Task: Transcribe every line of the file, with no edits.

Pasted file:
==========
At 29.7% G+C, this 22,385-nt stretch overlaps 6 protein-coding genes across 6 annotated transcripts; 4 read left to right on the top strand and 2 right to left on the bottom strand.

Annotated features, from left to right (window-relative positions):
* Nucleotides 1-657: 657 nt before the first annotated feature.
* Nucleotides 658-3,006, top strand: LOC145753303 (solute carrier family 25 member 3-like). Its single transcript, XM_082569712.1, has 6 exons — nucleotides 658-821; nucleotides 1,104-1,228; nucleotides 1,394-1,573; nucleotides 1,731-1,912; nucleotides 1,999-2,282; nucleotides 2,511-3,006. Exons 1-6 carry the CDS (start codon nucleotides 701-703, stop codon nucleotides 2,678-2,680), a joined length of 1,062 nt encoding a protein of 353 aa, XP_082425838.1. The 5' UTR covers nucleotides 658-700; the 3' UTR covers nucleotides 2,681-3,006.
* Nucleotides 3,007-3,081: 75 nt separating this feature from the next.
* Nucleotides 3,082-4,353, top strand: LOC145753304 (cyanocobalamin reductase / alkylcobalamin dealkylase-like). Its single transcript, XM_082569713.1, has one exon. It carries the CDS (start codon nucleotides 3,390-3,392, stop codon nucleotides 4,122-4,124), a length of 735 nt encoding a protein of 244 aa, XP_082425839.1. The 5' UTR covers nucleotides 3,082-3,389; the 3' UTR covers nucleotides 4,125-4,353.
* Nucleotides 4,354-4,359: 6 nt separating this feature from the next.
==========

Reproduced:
At 29.7% G+C, this 22,385-nt stretch overlaps 6 protein-coding genes across 6 annotated transcripts; 4 read left to right on the top strand and 2 right to left on the bottom strand.

Annotated features, from left to right (window-relative positions):
* Nucleotides 1-657: 657 nt before the first annotated feature.
* Nucleotides 658-3,006, top strand: LOC145753303 (solute carrier family 25 member 3-like). Its single transcript, XM_082569712.1, has 6 exons — nucleotides 658-821; nucleotides 1,104-1,228; nucleotides 1,394-1,573; nucleotides 1,731-1,912; nucleotides 1,999-2,282; nucleotides 2,511-3,006. Exons 1-6 carry the CDS (start codon nucleotides 701-703, stop codon nucleotides 2,678-2,680), a joined length of 1,062 nt encoding a protein of 353 aa, XP_082425838.1. The 5' UTR covers nucleotides 658-700; the 3' UTR covers nucleotides 2,681-3,006.
* Nucleotides 3,007-3,081: 75 nt separating this feature from the next.
* Nucleotides 3,082-4,353, top strand: LOC145753304 (cyanocobalamin reductase / alkylcobalamin dealkylase-like). Its single transcript, XM_082569713.1, has one exon. It carries the CDS (start codon nucleotides 3,390-3,392, stop codon nucleotides 4,122-4,124), a length of 735 nt encoding a protein of 244 aa, XP_082425839.1. The 5' UTR covers nucleotides 3,082-3,389; the 3' UTR covers nucleotides 4,125-4,353.
* Nucleotides 4,354-4,359: 6 nt separating this feature from the next.